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Communicating Results of Drinking Water Tests From Private Wells: Designing Report-Back Materials to Facilitate Understanding.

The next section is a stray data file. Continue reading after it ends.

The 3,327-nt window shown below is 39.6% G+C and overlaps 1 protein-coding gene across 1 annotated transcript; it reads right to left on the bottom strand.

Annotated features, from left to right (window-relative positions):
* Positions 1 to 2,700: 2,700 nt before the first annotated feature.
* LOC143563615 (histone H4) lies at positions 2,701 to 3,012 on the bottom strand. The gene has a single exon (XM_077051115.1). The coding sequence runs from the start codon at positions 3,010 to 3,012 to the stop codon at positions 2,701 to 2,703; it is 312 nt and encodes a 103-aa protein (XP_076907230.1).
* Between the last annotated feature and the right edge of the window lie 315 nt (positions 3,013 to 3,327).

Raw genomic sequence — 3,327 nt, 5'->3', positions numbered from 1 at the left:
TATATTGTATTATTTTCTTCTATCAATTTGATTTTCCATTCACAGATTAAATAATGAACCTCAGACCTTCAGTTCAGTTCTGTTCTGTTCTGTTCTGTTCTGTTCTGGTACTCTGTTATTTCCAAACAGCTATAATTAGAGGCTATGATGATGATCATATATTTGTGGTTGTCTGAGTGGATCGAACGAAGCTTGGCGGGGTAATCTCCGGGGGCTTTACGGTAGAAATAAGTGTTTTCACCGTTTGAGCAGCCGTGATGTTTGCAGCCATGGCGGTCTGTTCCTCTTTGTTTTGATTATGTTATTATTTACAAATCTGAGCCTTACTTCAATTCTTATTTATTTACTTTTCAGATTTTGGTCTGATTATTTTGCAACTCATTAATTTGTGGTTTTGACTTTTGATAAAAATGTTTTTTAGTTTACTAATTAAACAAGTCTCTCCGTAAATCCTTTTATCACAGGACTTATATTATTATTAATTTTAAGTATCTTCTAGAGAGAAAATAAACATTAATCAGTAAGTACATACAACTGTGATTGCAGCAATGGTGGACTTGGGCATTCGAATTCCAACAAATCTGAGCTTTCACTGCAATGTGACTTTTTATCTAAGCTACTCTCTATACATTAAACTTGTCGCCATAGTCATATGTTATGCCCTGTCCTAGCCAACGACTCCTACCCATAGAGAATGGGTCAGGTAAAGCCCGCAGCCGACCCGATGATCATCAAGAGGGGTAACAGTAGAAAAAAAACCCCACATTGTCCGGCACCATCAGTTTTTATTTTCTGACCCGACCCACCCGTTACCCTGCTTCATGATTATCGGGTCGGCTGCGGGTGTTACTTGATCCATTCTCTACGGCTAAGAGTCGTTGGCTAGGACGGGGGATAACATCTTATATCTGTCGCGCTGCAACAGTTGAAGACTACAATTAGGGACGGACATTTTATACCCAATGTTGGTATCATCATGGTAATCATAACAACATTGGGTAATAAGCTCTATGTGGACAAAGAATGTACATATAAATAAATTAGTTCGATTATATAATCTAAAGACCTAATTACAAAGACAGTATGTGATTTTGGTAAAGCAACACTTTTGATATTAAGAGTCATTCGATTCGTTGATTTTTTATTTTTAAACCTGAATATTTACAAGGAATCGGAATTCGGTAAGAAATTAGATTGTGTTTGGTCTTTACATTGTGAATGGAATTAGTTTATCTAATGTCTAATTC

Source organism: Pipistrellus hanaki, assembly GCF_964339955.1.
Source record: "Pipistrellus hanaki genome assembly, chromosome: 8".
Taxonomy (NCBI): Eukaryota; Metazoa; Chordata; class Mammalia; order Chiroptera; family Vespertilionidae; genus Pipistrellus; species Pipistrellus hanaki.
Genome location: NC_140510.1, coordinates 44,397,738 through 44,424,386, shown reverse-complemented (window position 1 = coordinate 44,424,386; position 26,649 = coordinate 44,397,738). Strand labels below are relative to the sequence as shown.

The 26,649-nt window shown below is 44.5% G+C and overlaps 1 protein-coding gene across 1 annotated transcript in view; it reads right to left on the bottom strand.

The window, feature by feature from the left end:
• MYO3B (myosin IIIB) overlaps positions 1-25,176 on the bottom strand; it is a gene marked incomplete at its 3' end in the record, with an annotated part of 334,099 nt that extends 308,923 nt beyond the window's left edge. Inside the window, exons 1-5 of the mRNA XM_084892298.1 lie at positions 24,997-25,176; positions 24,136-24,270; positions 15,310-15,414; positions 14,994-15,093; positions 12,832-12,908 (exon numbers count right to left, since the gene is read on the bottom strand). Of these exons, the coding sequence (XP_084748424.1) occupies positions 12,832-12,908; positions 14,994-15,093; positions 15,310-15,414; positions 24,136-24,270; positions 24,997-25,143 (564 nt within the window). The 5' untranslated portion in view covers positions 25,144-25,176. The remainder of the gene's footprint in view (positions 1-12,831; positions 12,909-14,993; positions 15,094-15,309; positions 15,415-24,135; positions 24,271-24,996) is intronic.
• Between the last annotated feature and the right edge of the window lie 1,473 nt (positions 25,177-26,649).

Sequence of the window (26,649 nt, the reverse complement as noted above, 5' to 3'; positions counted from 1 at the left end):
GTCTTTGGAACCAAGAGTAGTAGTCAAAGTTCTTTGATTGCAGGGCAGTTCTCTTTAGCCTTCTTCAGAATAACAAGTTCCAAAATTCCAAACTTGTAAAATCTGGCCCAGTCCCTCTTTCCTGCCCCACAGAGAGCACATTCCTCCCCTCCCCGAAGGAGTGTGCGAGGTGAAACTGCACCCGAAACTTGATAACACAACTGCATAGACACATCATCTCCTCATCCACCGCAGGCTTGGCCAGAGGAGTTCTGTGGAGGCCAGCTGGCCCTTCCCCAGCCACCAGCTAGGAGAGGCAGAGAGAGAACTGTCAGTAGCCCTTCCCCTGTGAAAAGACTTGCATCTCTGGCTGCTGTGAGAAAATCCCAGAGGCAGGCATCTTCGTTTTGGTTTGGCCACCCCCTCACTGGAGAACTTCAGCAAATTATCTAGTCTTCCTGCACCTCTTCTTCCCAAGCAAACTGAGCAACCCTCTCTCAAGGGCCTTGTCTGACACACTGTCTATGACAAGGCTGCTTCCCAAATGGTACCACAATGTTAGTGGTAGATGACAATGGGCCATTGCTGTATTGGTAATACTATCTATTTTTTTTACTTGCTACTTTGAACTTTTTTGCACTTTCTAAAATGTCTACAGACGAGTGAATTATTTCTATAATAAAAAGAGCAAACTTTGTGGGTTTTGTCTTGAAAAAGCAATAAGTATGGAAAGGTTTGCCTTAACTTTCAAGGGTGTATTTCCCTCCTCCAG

This evaluation assessed the effectiveness of graphic-based (i.e., pictorial) report-back materials in communicating the presence of toxic metals in private well water and soil samples. It also explored associations between recommendations in the report-back materials and appropriate actions to protect health taken by a subset of participants in an environmental monitoring pilot study. Overall, 39 residents of Stokes County, North Carolina, participated in the Well Empowered pilot study, which included water and soil testing and analysis. All participants received materials explaining the extent to which toxic metals were present in their well water and soil. A subset of participants ( n = 14) responded to a follow-up evaluation, which showed that many found at least one component of their test results "very easy to understand." The existence of a federal standard for comparison appeared to influence participant recall of results, which was more accurate for contaminants with a federal maximum contaminant level. Our evaluation results suggest that a simple pictorial format, in combination with more detailed supporting text, can be useful in highlighting results that require action.

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